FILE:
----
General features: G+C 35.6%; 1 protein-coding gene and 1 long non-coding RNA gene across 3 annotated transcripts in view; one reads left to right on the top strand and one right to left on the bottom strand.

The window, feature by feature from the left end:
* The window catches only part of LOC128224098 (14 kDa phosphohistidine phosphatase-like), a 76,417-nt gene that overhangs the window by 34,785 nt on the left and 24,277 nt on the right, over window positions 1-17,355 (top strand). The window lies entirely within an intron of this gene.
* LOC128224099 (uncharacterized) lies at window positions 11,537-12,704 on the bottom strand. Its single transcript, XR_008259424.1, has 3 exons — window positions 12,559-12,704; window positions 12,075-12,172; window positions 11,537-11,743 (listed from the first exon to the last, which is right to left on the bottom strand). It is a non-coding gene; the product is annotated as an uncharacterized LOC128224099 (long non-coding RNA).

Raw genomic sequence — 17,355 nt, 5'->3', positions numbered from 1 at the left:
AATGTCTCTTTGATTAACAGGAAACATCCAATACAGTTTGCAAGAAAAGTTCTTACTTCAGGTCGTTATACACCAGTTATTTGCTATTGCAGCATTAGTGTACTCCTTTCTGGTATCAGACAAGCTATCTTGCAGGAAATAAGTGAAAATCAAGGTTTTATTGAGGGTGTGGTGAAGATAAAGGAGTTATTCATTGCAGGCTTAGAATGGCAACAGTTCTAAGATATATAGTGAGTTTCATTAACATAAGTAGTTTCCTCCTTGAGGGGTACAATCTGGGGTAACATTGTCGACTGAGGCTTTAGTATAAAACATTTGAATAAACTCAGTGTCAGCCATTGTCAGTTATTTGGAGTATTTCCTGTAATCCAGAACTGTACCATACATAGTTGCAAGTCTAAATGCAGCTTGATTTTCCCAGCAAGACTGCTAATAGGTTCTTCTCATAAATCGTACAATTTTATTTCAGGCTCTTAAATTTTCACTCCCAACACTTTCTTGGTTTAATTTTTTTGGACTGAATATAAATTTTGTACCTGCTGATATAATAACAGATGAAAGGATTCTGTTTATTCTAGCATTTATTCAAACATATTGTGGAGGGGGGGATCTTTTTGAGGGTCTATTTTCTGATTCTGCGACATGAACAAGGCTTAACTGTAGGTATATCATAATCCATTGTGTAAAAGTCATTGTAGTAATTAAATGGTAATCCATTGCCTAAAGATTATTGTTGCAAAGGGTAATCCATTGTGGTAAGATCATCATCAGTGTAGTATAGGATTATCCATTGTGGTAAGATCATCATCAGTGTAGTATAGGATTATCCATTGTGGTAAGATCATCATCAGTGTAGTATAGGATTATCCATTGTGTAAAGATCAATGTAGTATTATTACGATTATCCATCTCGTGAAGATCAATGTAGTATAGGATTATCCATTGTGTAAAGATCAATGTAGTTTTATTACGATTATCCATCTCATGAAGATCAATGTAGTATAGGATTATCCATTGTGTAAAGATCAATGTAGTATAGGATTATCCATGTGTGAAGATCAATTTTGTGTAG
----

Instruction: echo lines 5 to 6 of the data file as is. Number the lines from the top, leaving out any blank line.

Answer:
Raw genomic sequence — 17,355 nt, 5'->3', positions numbered from 1 at the left:
AATGTCTCTTTGATTAACAGGAAACATCCAATACAGTTTGCAAGAAAAGTTCTTACTTCAGGTCGTTATACACCAGTTATTTGCTATTGCAGCATTAGTGTACTCCTTTCTGGTATCAGACAAGCTATCTTGCAGGAAATAAGTGAAAATCAAGGTTTTATTGAGGGTGTGGTGAAGATAAAGGAGTTATTCATTGCAGGCTTAGAATGGCAACAGTTCTAAGATATATAGTGAGTTTCATTAACATAAGTAGTTTCCTCCTTGAGGGGTACAATCTGGGGTAACATTGTCGACTGAGGCTTTAGTATAAAACATTTGAATAAACTCAGTGTCAGCCATTGTCAGTTATTTGGAGTATTTCCTGTAATCCAGAACTGTACCATACATAGTTGCAAGTCTAAATGCAGCTTGATTTTCCCAGCAAGACTGCTAATAGGTTCTTCTCATAAATCGTACAATTTTATTTCAGGCTCTTAAATTTTCACTCCCAACACTTTCTTGGTTTAATTTTTTTGGACTGAATATAAATTTTGTACCTGCTGATATAATAACAGATGAAAGGATTCTGTTTATTCTAGCATTTATTCAAACATATTGTGGAGGGGGGGATCTTTTTGAGGGTCTATTTTCTGATTCTGCGACATGAACAAGGCTTAACTGTAGGTATATCATAATCCATTGTGTAAAAGTCATTGTAGTAATTAAATGGTAATCCATTGCCTAAAGATTATTGTTGCAAAGGGTAATCCATTGTGGTAAGATCATCATCAGTGTAGTATAGGATTATCCATTGTGGTAAGATCATCATCAGTGTAGTATAGGATTATCCATTGTGGTAAGATCATCATCAGTGTAGTATAGGATTATCCATTGTGTAAAGATCAATGTAGTATTATTACGATTATCCATCTCGTGAAGATCAATGTAGTATAGGATTATCCATTGTGTAAAGATCAATGTAGTTTTATTACGATTATCCATCTCATGAAGATCAATGTAGTATAGGATTATCCATTGTGTAAAGATCAATGTAGTATAGGATTATCCATGTGTGAAGATCAATTTTGTGTAG